Testing Boundaries | Be Your Own Pet

I kind of cringe now sometimes and it almost doesn’t feel right that it’s happened so fast.



Something about discussing favorite curse words ignites the pilot light in Be Your Own Pet bassist Nathan Vasquez and you can instantly imagine him sucker-punching Kenny Chesney outside the Ryman or laughing at Cowboy Troy’s boots as he passed by Earl Tubbs’ Record Shop. He’s got a well of that good old adolescent angst that’s only expanded, like a bag of microwave popcorn whose time’s almost up, with the increased interaction with elders and fakers.

“I like mung,” Vasquez says.

“Is that even a cuss word?” guitarist Jonas Stein questions.

“Yeah, it’s a cuss word,” he answers, then asks, “Hey dude, do you know what mung means?”

I’m afraid to ask, aware that these are punk rock kids, probably with spoiled hearts, probably with an awe for shock value, definitely abhorrent of boundaries and definitely baiting.

“It’s when you press down on a pregnant woman’s stomach,” he says. “It’s what comes out.”

Stein just went with the universal “cock,” but Vasquez’s choice gives insight into the freewheeling minds of a band that has been heaped with praise and dismissively barbed attacks since it released a pair of attitude-packed EPs in 2005. They write songs that warn you to give them their space, explain that they’re not what you think they are and that they don’t need you bossing them around all the goddamn time.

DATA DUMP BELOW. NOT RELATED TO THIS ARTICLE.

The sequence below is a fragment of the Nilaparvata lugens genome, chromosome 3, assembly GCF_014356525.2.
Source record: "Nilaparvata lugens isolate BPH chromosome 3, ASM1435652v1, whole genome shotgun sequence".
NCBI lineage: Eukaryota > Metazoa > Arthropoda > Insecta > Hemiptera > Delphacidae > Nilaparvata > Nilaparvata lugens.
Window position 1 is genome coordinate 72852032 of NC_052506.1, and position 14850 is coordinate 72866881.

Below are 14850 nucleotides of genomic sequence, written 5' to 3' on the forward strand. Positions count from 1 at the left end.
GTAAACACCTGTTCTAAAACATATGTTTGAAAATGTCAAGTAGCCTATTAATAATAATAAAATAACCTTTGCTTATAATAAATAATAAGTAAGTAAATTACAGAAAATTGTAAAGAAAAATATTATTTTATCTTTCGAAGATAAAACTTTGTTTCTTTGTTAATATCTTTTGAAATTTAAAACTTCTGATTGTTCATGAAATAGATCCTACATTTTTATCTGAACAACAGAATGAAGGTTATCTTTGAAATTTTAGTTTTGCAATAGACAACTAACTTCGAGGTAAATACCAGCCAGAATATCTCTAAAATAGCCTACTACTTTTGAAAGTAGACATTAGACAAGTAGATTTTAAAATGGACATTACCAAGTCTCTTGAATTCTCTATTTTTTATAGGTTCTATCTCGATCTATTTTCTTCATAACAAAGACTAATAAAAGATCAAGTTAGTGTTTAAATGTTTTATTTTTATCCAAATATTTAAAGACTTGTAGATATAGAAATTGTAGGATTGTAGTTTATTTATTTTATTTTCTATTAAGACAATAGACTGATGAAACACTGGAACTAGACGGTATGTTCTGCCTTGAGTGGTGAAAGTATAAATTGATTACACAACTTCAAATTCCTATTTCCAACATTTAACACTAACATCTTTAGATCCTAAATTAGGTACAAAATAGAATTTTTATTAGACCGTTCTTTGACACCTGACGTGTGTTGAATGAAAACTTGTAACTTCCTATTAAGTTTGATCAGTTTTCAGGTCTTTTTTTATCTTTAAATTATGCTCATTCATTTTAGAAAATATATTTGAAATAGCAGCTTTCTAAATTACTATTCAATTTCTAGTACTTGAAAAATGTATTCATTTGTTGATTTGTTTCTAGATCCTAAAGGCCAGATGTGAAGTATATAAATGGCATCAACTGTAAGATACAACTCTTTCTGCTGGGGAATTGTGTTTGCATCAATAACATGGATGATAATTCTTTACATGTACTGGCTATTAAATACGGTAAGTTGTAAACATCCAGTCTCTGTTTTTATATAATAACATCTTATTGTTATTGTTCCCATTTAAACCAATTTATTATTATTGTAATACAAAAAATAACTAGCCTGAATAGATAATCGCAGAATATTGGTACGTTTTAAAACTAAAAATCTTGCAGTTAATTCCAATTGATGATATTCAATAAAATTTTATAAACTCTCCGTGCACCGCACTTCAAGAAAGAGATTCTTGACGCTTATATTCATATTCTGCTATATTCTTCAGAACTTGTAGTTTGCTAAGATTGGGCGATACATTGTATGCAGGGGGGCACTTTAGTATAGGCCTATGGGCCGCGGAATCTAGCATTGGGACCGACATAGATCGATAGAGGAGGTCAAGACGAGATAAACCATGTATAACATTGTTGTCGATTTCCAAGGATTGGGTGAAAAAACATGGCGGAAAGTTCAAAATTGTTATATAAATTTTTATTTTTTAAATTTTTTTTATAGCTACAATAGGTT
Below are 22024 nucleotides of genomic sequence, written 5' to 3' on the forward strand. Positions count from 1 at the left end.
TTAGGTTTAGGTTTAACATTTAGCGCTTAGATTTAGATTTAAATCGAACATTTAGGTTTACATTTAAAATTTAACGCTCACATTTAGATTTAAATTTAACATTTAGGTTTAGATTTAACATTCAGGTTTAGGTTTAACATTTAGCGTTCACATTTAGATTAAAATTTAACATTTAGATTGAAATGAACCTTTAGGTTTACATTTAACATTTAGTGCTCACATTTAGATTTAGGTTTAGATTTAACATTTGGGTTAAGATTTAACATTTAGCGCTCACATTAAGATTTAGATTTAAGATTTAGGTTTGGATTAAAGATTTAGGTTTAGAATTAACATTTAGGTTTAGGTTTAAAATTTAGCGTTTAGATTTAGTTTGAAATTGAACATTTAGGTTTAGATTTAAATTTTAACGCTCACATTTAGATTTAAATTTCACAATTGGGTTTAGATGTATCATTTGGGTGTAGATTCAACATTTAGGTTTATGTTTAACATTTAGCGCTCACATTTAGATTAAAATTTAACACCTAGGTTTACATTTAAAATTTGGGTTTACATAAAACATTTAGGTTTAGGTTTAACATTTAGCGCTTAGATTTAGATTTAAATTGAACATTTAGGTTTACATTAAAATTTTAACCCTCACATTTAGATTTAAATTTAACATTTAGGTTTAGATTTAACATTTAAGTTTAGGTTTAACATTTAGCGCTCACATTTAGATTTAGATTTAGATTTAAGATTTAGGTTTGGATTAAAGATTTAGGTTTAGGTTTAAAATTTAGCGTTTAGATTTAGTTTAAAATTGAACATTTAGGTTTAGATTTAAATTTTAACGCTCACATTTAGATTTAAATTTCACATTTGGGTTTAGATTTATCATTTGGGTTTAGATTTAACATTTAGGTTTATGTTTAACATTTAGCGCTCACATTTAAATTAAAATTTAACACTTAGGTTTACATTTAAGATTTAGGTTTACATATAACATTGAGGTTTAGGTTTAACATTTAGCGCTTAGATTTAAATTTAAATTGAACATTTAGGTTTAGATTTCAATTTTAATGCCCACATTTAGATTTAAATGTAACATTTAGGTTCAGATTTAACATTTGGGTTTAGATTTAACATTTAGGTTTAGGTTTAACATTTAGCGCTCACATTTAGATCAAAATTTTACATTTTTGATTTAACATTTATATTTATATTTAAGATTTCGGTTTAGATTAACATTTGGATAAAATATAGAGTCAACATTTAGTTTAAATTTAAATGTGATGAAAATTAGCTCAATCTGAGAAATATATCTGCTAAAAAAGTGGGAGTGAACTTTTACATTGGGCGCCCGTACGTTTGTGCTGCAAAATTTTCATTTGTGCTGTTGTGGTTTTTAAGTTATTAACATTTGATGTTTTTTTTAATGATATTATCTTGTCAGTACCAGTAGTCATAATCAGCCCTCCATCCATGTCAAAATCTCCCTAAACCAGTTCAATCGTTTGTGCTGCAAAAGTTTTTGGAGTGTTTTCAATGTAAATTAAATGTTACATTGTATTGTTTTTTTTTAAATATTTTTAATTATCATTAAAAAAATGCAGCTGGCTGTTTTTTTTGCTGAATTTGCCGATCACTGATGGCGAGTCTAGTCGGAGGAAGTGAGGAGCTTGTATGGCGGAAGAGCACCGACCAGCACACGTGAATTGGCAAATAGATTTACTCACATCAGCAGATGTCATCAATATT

We’re dealing with teenagers here. Teenagers who have been championed, slammed, and scrutinized by their hometown of Nashville, Tenn. It’s hard even to imagine saying the name of the country music capital of the world without dressing it up with that little ribbon of twangy flair that gives the town its cowboyed and cowgirled allure.

“When it started for me, personally, it was exciting,” Stein said. “I kind of cringe now sometimes and it almost doesn’t feel right that it’s happened so fast. We were on the cover of Nashville Scene last year, before anyone knew who we were, and there was a big backlash from the older crowd in Nashville. A lot of people were gossiping on the Internet, on all these blogs. There was this huge, huge discussion about this article. Being 16 and 17 and reading all these things was kind of confusing.”

Lead singer Jemina Pearl Abegg has Wendy O. Williams and Juliette Lewis in her limbs and the music is perfectly flawed, capturing the seminal sprouts of rebellion. But a reckless reputation gets checked at the stage.

“Our parents come with us on the road,” Stein said. “So it’s not like we can get away with anything.”

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